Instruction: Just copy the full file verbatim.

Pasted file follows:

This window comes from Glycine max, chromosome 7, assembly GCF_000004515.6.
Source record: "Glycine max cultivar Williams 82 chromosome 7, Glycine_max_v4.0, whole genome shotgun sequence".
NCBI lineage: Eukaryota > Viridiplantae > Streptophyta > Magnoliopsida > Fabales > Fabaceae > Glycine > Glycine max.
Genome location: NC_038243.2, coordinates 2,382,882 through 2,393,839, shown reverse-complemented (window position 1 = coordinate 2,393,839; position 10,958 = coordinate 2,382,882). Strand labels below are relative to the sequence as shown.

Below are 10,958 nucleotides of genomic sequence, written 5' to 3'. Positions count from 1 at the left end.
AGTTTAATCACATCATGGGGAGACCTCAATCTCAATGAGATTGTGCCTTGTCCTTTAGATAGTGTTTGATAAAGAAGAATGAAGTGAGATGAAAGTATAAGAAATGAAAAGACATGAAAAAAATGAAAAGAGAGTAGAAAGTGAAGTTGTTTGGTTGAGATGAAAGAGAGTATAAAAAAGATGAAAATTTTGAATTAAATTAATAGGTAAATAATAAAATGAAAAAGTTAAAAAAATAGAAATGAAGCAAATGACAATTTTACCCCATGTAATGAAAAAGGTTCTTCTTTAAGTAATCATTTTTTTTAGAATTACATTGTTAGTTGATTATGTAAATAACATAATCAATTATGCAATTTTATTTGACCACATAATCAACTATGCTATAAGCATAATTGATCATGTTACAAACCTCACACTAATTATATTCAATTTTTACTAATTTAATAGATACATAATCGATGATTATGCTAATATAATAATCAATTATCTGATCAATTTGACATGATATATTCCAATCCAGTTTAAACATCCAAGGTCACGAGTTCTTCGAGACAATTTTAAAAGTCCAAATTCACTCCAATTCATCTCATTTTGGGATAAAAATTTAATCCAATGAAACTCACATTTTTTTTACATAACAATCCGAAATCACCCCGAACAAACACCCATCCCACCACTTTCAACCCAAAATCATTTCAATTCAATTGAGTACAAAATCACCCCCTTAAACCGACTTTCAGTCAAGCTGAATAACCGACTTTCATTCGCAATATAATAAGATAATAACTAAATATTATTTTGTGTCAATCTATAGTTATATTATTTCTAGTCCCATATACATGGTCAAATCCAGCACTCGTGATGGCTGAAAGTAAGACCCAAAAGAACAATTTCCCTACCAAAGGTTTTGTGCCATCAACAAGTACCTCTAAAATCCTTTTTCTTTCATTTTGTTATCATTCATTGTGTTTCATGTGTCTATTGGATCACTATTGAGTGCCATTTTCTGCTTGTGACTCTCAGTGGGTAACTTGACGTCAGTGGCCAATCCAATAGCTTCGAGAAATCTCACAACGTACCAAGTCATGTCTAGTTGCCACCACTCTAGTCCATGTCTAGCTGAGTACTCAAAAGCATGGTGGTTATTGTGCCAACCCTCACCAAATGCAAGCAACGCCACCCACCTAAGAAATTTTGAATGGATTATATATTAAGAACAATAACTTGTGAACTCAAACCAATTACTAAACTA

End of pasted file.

This window comes from Glycine max, chromosome 7, assembly GCF_000004515.6.
Source record: "Glycine max cultivar Williams 82 chromosome 7, Glycine_max_v4.0, whole genome shotgun sequence".
NCBI lineage: Eukaryota > Viridiplantae > Streptophyta > Magnoliopsida > Fabales > Fabaceae > Glycine > Glycine max.
Genome location: NC_038243.2, coordinates 2,382,882 through 2,393,839, shown reverse-complemented (window position 1 = coordinate 2,393,839; position 10,958 = coordinate 2,382,882). Strand labels below are relative to the sequence as shown.

Below are 10,958 nucleotides of genomic sequence, written 5' to 3'. Positions count from 1 at the left end.
AGTTTAATCACATCATGGGGAGACCTCAATCTCAATGAGATTGTGCCTTGTCCTTTAGATAGTGTTTGATAAAGAAGAATGAAGTGAGATGAAAGTATAAGAAATGAAAAGACATGAAAAAAATGAAAAGAGAGTAGAAAGTGAAGTTGTTTGGTTGAGATGAAAGAGAGTATAAAAAAGATGAAAATTTTGAATTAAATTAATAGGTAAATAATAAAATGAAAAAGTTAAAAAAATAGAAATGAAGCAAATGACAATTTTACCCCATGTAATGAAAAAGGTTCTTCTTTAAGTAATCATTTTTTTTAGAATTACATTGTTAGTTGATTATGTAAATAACATAATCAATTATGCAATTTTATTTGACCACATAATCAACTATGCTATAAGCATAATTGATCATGTTACAAACCTCACACTAATTATATTCAATTTTTACTAATTTAATAGATACATAATCGATGATTATGCTAATATAATAATCAATTATCTGATCAATTTGACATGATATATTCCAATCCAGTTTAAACATCCAAGGTCACGAGTTCTTCGAGACAATTTTAAAAGTCCAAATTCACTCCAATTCATCTCATTTTGGGATAAAAATTTAATCCAATGAAACTCACATTTTTTTTACATAACAATCCGAAATCACCCCGAACAAACACCCATCCCACCACTTTCAACCCAAAATCATTTCAATTCAATTGAGTACAAAATCACCCCCTTAAACCGACTTTCAGTCAAGCTGAATAACCGACTTTCATTCGCAATATAATAAGATAATAACTAAATATTATTTTGTGTCAATCTATAGTTATATTATTTCTAGTCCCATATACATGGTCAAATCCAGCACTCGTGATGGCTGAAAGTAAGACCCAAAAGAACAATTTCCCTACCAAAGGTTTTGTGCCATCAACAAGTACCTCTAAAATCCTTTTTCTTTCATTTTGTTATCATTCATTGTGTTTCATGTGTCTATTGGATCACTATTGAGTGCCATTTTCTGCTTGTGACTCTCAGTGGGTAACTTGACGTCAGTGGCCAATCCAATAGCTTCGAGAAATCTCACAACGTACCAAGTCATGTCTAGTTGCCACCACTCTAGTCCATGTCTAGCTGAGTACTCAAAAGCATGGTGGTTATTGTGCCAACCCTCACCAAATGCAAGCAACGCCACCCACCTAAGAAATTTTGAATGGATTATATATTAAGAACAATAACTTGTGAACTCAAACCAATTACTAAACTA